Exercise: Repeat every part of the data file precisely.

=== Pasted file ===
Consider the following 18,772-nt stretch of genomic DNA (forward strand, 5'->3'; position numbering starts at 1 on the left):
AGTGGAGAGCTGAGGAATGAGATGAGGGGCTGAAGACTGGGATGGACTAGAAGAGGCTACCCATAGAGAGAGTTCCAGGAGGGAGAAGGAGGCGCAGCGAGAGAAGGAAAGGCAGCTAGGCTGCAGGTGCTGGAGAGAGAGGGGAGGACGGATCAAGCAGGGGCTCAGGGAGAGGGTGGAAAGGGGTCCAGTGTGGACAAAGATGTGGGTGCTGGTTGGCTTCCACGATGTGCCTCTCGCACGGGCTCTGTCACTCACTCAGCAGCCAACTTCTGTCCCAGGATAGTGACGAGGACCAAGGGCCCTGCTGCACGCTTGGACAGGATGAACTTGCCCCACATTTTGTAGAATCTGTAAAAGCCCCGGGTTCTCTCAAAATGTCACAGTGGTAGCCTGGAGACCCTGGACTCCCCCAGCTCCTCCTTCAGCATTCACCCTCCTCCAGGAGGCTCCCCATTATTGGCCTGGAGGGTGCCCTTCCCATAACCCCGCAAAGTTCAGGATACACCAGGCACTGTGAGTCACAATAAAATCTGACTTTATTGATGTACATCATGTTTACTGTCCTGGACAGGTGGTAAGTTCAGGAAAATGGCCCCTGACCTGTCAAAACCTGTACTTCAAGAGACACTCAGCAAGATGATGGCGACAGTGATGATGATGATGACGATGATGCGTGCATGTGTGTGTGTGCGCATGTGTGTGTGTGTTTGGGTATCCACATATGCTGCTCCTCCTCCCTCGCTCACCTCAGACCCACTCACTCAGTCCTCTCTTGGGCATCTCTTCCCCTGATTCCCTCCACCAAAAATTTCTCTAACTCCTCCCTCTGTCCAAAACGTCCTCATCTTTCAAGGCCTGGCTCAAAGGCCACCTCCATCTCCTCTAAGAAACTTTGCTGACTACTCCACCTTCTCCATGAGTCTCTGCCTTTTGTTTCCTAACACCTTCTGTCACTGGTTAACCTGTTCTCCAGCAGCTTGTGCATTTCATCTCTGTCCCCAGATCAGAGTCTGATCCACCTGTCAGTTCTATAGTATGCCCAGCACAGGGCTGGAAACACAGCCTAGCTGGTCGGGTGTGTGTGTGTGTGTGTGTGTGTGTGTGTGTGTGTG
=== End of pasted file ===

Consider the following 18,772-nt stretch of genomic DNA (forward strand, 5'->3'; position numbering starts at 1 on the left):
AGTGGAGAGCTGAGGAATGAGATGAGGGGCTGAAGACTGGGATGGACTAGAAGAGGCTACCCATAGAGAGAGTTCCAGGAGGGAGAAGGAGGCGCAGCGAGAGAAGGAAAGGCAGCTAGGCTGCAGGTGCTGGAGAGAGAGGGGAGGACGGATCAAGCAGGGGCTCAGGGAGAGGGTGGAAAGGGGTCCAGTGTGGACAAAGATGTGGGTGCTGGTTGGCTTCCACGATGTGCCTCTCGCACGGGCTCTGTCACTCACTCAGCAGCCAACTTCTGTCCCAGGATAGTGACGAGGACCAAGGGCCCTGCTGCACGCTTGGACAGGATGAACTTGCCCCACATTTTGTAGAATCTGTAAAAGCCCCGGGTTCTCTCAAAATGTCACAGTGGTAGCCTGGAGACCCTGGACTCCCCCAGCTCCTCCTTCAGCATTCACCCTCCTCCAGGAGGCTCCCCATTATTGGCCTGGAGGGTGCCCTTCCCATAACCCCGCAAAGTTCAGGATACACCAGGCACTGTGAGTCACAATAAAATCTGACTTTATTGATGTACATCATGTTTACTGTCCTGGACAGGTGGTAAGTTCAGGAAAATGGCCCCTGACCTGTCAAAACCTGTACTTCAAGAGACACTCAGCAAGATGATGGCGACAGTGATGATGATGATGACGATGATGCGTGCATGTGTGTGTGTGCGCATGTGTGTGTGTGTTTGGGTATCCACATATGCTGCTCCTCCTCCCTCGCTCACCTCAGACCCACTCACTCAGTCCTCTCTTGGGCATCTCTTCCCCTGATTCCCTCCACCAAAAATTTCTCTAACTCCTCCCTCTGTCCAAAACGTCCTCATCTTTCAAGGCCTGGCTCAAAGGCCACCTCCATCTCCTCTAAGAAACTTTGCTGACTACTCCACCTTCTCCATGAGTCTCTGCCTTTTGTTTCCTAACACCTTCTGTCACTGGTTAACCTGTTCTCCAGCAGCTTGTGCATTTCATCTCTGTCCCCAGATCAGAGTCTGATCCACCTGTCAGTTCTATAGTATGCCCAGCACAGGGCTGGAAACACAGCCTAGCTGGTCGGGTGTGTGTGTGTGTGTGTGTGTGTGTGTGTGTGTGTG